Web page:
Source: bridgemanimages.com

Twenty-four years after he published his most famous novel, Watership Down, Richard Adams published a follow-up collection of nineteen short stories set in the same rabbit-populated world. Tales From Watership Down is divided into three sections. The first two sections tell some of the rabbit mythology of El-ahrairah, their trickster folk hero, and the final section follows several of Watership Down’s characters through adventures that take place after the novel.

3. Closing Time, by Joseph Heller

Source: barnesandnoble.com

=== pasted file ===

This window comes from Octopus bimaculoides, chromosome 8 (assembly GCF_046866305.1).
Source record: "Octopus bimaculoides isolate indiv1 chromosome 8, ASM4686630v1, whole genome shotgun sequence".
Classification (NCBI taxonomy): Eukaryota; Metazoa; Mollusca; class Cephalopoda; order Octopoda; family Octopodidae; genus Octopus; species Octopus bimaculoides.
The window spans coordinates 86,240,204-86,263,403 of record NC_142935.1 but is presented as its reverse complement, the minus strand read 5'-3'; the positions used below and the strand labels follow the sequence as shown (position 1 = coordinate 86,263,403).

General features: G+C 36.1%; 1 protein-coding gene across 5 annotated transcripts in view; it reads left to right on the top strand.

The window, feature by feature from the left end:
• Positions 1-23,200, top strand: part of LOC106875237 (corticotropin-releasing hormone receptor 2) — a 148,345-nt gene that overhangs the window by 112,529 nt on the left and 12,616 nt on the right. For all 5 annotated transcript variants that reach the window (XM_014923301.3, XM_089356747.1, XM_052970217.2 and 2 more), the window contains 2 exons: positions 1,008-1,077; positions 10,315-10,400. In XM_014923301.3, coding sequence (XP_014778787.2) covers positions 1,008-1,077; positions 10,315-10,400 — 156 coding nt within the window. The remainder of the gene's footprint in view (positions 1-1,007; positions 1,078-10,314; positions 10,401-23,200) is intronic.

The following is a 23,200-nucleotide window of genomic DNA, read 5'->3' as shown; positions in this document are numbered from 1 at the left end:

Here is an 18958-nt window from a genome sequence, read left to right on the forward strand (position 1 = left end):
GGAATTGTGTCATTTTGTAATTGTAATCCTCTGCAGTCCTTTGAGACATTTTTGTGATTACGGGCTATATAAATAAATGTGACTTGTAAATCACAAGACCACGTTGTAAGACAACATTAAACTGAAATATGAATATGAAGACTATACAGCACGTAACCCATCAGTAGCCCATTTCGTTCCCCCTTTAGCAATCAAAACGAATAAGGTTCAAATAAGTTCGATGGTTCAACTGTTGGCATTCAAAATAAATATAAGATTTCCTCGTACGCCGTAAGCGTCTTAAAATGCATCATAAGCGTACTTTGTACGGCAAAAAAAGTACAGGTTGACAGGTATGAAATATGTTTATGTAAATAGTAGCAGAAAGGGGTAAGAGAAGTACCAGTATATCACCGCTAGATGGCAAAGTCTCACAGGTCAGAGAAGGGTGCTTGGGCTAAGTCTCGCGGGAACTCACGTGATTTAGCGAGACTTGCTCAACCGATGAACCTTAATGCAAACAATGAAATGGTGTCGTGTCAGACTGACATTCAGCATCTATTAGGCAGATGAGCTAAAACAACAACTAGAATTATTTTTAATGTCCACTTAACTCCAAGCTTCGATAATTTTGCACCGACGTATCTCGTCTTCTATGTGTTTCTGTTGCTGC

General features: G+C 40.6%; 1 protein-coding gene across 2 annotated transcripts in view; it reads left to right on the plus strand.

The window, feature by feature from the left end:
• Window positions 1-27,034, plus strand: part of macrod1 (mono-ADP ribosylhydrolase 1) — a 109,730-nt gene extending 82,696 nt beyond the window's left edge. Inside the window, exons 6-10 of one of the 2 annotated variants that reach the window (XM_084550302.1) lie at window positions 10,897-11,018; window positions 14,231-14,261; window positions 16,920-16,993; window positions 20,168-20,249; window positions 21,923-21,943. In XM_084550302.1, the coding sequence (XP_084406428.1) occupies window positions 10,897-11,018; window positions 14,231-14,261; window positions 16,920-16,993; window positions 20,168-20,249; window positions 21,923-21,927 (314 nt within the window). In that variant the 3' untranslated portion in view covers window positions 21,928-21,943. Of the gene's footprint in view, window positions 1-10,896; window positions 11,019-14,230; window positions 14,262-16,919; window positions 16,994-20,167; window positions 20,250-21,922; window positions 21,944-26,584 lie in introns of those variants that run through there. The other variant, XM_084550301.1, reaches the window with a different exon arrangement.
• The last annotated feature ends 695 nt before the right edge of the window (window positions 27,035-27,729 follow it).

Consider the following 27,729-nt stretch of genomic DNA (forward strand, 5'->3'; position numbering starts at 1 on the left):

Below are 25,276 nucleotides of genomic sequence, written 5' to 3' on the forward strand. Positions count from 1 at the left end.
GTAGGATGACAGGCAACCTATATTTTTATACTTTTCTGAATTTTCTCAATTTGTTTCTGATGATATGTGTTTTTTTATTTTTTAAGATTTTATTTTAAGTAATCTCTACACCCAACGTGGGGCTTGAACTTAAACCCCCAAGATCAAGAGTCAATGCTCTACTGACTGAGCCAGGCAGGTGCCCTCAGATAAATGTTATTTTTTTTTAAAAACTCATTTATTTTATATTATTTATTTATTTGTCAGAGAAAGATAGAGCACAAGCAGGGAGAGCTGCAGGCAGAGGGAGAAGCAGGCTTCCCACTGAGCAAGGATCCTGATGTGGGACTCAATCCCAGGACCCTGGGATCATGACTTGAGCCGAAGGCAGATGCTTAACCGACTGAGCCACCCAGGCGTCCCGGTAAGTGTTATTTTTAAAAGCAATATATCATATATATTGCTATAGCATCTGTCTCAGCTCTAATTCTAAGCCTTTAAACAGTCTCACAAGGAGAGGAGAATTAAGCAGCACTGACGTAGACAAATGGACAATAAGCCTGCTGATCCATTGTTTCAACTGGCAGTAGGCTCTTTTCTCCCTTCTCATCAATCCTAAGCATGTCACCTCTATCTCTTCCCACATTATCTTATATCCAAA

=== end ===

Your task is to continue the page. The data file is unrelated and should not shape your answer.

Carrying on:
Source: barnesandnoble.com

Like To Kill a Mockingbird, Joseph Heller’s Catch-22 is frequently taught in high school classrooms across the U.S. Closing Time picks up with Catch-22 protagonist John Yossarian fifty years after the end of the war, as he struggles with his advancing age. Other characters from the Catch-22 make appearances as well, including Milo Minderbender and Chaplain Tappman.

4. No Longer at Ease, by Chinua Achebe

Source: african-sweetheart.com

Source: african-sweetheart.com

Chinua Achebe’s 1958 debut novel Things Fall Apart is arguably one of the more influential works in the African literary canon. Two years after its publication, Achebe published a sequel of sorts, titled No Longer at Ease, which features Obi Okwonko, the grandson of Things Fall Apart’s protagonist, Okwonko. No Longer at Ease is often considered the second in a three-part series, the third of which is Achebe’s 1964 Arrow of God. 

5. Doctor Sleep, by Stephen King

Source: goodreads.com

Source: goodreads.com